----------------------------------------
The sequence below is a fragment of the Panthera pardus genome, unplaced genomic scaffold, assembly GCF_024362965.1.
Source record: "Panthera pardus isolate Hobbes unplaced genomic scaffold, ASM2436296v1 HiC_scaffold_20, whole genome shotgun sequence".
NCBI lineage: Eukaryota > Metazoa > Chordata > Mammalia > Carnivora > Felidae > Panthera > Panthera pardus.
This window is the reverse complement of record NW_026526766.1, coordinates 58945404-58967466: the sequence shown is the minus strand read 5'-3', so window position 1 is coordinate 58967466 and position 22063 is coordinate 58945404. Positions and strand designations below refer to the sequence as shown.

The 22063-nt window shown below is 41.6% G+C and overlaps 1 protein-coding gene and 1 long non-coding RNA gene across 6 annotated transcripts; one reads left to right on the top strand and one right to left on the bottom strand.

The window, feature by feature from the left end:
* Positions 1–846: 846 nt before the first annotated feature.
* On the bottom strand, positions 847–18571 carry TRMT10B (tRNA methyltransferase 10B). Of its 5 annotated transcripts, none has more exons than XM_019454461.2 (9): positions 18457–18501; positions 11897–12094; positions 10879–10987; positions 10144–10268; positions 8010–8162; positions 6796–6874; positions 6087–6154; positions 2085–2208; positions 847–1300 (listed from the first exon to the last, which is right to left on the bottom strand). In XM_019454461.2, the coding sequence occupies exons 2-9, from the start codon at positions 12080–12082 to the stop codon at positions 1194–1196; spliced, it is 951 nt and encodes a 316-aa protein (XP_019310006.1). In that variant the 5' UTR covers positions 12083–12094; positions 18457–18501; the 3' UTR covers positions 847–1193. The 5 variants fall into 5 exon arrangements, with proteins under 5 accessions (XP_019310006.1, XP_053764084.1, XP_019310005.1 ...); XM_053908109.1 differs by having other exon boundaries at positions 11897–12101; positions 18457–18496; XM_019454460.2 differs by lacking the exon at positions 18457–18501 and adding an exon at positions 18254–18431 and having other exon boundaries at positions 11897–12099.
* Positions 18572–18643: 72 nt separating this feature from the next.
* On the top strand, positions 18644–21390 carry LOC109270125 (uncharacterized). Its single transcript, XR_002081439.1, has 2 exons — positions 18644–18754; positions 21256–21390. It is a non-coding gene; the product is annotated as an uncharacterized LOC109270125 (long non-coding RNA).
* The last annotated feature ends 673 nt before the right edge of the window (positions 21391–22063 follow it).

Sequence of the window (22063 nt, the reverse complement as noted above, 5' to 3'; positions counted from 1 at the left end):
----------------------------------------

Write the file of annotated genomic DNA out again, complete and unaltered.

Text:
The sequence below is a fragment of the Panthera pardus genome, unplaced genomic scaffold, assembly GCF_024362965.1.
Source record: "Panthera pardus isolate Hobbes unplaced genomic scaffold, ASM2436296v1 HiC_scaffold_20, whole genome shotgun sequence".
NCBI lineage: Eukaryota > Metazoa > Chordata > Mammalia > Carnivora > Felidae > Panthera > Panthera pardus.
This window is the reverse complement of record NW_026526766.1, coordinates 58945404-58967466: the sequence shown is the minus strand read 5'-3', so window position 1 is coordinate 58967466 and position 22063 is coordinate 58945404. Positions and strand designations below refer to the sequence as shown.

The 22063-nt window shown below is 41.6% G+C and overlaps 1 protein-coding gene and 1 long non-coding RNA gene across 6 annotated transcripts; one reads left to right on the top strand and one right to left on the bottom strand.

The window, feature by feature from the left end:
* Positions 1–846: 846 nt before the first annotated feature.
* On the bottom strand, positions 847–18571 carry TRMT10B (tRNA methyltransferase 10B). Of its 5 annotated transcripts, none has more exons than XM_019454461.2 (9): positions 18457–18501; positions 11897–12094; positions 10879–10987; positions 10144–10268; positions 8010–8162; positions 6796–6874; positions 6087–6154; positions 2085–2208; positions 847–1300 (listed from the first exon to the last, which is right to left on the bottom strand). In XM_019454461.2, the coding sequence occupies exons 2-9, from the start codon at positions 12080–12082 to the stop codon at positions 1194–1196; spliced, it is 951 nt and encodes a 316-aa protein (XP_019310006.1). In that variant the 5' UTR covers positions 12083–12094; positions 18457–18501; the 3' UTR covers positions 847–1193. The 5 variants fall into 5 exon arrangements, with proteins under 5 accessions (XP_019310006.1, XP_053764084.1, XP_019310005.1 ...); XM_053908109.1 differs by having other exon boundaries at positions 11897–12101; positions 18457–18496; XM_019454460.2 differs by lacking the exon at positions 18457–18501 and adding an exon at positions 18254–18431 and having other exon boundaries at positions 11897–12099.
* Positions 18572–18643: 72 nt separating this feature from the next.
* On the top strand, positions 18644–21390 carry LOC109270125 (uncharacterized). Its single transcript, XR_002081439.1, has 2 exons — positions 18644–18754; positions 21256–21390. It is a non-coding gene; the product is annotated as an uncharacterized LOC109270125 (long non-coding RNA).
* The last annotated feature ends 673 nt before the right edge of the window (positions 21391–22063 follow it).

Sequence of the window (22063 nt, the reverse complement as noted above, 5' to 3'; positions counted from 1 at the left end):